5 More Qualities that Make an Effective Team Mate

Teamwork 20130528Last week I gave you 5 Qualities that Make an Effective Team Mate.  I said, I think at one point or another in our lives, we have all been members of a team.  Would you agree?

This week I want to round out the topic and give you 5 more qualities that I think are important in a team mate.

    1. Cooperation — Cooperation is the act of working with others and acting together to accomplish a job. Effective team mates work this way by second nature. Good team mates, despite differences they may have with other team members concerning approach and technique, find ways to work together to solve problems and get work done.
    2. Exhibits flexibility — Teams often have to deal with changing conditions — and often create changes themselves. Good team players roll with the punches; they adapt to ever-changing situations. They don’t complain or get stressed out because something new is being tried or some new direction is being set.
      In addition, a flexible team member can consider different points of views and compromise when needed. They don’t hold to a point of view and argue it , especially when the team needs to move forward to make a decision or get something done. Strong team players are firm in their thoughts and open to others — flexibility at its best.
    3. Is committed (to the team) — Good team mates care about their work, the team, and the team’s work. They show up every day with this care and commitment up front. They want to give a good effort, and they want other team members to do the same. Usually this attribute is contagious.
    4. Works as a problem-solver — Teams, of course, deal with problems. Sometimes, it appears, that’s the whole reason why a team is created — to address problems. Good team players are willing to deal with all kinds of problems in a solutions-oriented manner. They don’t simply rehash a problem the way problem-dwellers do. They don’t look for others to fault.
      Team players get problems out in the open for discussion and then collaborate with others to find solutions and form action plans.
    5. Treats others in a respectful and supportive manner — Team players treat fellow team members with respect — not just some of the time but consistently. In addition, they show understanding and the appropriate support of other team members to help get the job done. They don’t place conditions on when they’ll provide assistance, when they’ll choose to listen, and when they’ll share information. Good team players also have a sense of humor and know how to have fun (and all teams can use a bit of both), but they don’t have fun at someone else’s expense. Quite simply, effective team players deal with other people in a professional manner.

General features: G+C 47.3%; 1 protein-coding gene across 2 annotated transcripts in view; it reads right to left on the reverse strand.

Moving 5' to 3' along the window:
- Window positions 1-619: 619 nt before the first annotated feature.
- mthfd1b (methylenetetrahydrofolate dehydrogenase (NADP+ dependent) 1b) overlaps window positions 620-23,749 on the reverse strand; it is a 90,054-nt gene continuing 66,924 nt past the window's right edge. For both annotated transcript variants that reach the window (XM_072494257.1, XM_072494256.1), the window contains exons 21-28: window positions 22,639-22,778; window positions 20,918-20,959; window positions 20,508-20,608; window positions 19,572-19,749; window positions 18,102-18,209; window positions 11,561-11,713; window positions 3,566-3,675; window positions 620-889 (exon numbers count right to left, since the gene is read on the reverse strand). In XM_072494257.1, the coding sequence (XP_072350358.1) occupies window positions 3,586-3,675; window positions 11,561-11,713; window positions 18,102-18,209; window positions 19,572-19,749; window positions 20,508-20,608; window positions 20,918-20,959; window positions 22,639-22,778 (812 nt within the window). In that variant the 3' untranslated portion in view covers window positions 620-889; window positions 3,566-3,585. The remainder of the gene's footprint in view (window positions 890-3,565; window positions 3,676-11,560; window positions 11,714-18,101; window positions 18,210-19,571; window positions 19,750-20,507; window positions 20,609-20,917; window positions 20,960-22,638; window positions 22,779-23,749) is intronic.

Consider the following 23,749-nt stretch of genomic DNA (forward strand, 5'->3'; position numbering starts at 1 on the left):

Are we being good team mates? Are we reliable, listening, and communicating effectively? Does someone want to join our team? Are we leading all of our team members correctly? Are we cooperating with the team, and focusing on common goals? Do any of these things ring true in your life? I know the do to me, I have two friends who are sometimes on the team, and sometimes not, are my teams goals changing or are theirs?


Photo credit: Mads Høgstedt Danquah / Foter.com / CC BY-NC
Photo credit: TxSportsPix / Foter.com / CC BY-NC-ND

On Any Given Sunday

NFL FootballI am doing something this year that I have never done before.  I am participating in a fantasy football league.  It is an odd thing really.  I don’t particularly care for professional football.  But that is the subject for another time.

Currently I am in sixth place out of a league of ten teams.  I am diligently trying to set my roster in such a way as to give me the greatest chance of success.  A very good friend is managing another team.  He is in last place.

And here is the odd part.  One of the teams really isn’t being managed at all.  In fact, the team was selected randomly and the roster has not even been tweaked since the opening weekend of football.  He has made zero, zilch, nada changes to the roster.  And that guy’s team is in seventh place!  So you see, I am only slightly better than a team that was picked at random and is running on autopilot.

Now what does this little story have to do with leadership?

It has to do with a certain saying or cliche in our culture and in the football world.  The saying in professional football is “On any given Sunday, any team can beat any other team.”  That is a paraphrase.  But it is close enough.  The thrust of the saying is that it is quite possible for even a less skilled or talented team to beat a better team.  Mostly that is due to some random acts of weather and referees and how the ball tumbles and fumbles.  And my little fantasy football league at work certainly bears that out.  In fact the totally random team has a better record than 2 other teams that are trying very hard to compete and win each week.

So, as coaches, managers and leaders do we just let things happen by the luck of the draw?  Do we just stand on the sidelines and watch the game as though we are spectators?  If we do, we may not be in first place, but clearly we aren’t in last place.

No, I think this situation with the fantasy football is a bit of a statistical anomally.  I firmly believe that studying the opponent, fielding a well trained team and exploiting any opportunities or mistakes that the other guys make is a better formula for success than idle randomness.  And leadership is all about assessing the situation and leading a team to victory in an active and deliberate manner.

So, what do you think?